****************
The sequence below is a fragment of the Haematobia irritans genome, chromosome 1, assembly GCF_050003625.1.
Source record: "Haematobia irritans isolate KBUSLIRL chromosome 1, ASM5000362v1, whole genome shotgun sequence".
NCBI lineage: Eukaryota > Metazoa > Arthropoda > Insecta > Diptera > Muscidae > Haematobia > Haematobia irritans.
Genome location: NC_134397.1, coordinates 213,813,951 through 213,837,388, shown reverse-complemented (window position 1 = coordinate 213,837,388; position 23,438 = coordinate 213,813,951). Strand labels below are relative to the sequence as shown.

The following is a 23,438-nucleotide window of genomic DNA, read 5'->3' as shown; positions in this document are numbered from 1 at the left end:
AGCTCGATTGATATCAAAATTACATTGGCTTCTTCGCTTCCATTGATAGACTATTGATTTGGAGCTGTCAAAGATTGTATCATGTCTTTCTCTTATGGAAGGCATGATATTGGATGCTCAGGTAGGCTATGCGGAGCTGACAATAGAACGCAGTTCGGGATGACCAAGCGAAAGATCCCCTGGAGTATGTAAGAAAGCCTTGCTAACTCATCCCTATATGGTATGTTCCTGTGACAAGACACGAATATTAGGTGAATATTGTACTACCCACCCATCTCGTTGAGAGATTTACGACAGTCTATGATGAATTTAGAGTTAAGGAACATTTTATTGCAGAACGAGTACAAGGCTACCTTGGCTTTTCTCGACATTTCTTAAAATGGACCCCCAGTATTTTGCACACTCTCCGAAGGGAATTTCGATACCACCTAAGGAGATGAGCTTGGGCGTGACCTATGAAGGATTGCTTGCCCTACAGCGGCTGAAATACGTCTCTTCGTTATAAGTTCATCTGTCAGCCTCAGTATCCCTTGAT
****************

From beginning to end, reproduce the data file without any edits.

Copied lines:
The sequence below is a fragment of the Haematobia irritans genome, chromosome 1, assembly GCF_050003625.1.
Source record: "Haematobia irritans isolate KBUSLIRL chromosome 1, ASM5000362v1, whole genome shotgun sequence".
NCBI lineage: Eukaryota > Metazoa > Arthropoda > Insecta > Diptera > Muscidae > Haematobia > Haematobia irritans.
Genome location: NC_134397.1, coordinates 213,813,951 through 213,837,388, shown reverse-complemented (window position 1 = coordinate 213,837,388; position 23,438 = coordinate 213,813,951). Strand labels below are relative to the sequence as shown.

The following is a 23,438-nucleotide window of genomic DNA, read 5'->3' as shown; positions in this document are numbered from 1 at the left end:
AGCTCGATTGATATCAAAATTACATTGGCTTCTTCGCTTCCATTGATAGACTATTGATTTGGAGCTGTCAAAGATTGTATCATGTCTTTCTCTTATGGAAGGCATGATATTGGATGCTCAGGTAGGCTATGCGGAGCTGACAATAGAACGCAGTTCGGGATGACCAAGCGAAAGATCCCCTGGAGTATGTAAGAAAGCCTTGCTAACTCATCCCTATATGGTATGTTCCTGTGACAAGACACGAATATTAGGTGAATATTGTACTACCCACCCATCTCGTTGAGAGATTTACGACAGTCTATGATGAATTTAGAGTTAAGGAACATTTTATTGCAGAACGAGTACAAGGCTACCTTGGCTTTTCTCGACATTTCTTAAAATGGACCCCCAGTATTTTGCACACTCTCCGAAGGGAATTTCGATACCACCTAAGGAGATGAGCTTGGGCGTGACCTATGAAGGATTGCTTGCCCTACAGCGGCTGAAATACGTCTCTTCGTTATAAGTTCATCTGTCAGCCTCAGTATCCCTTGAT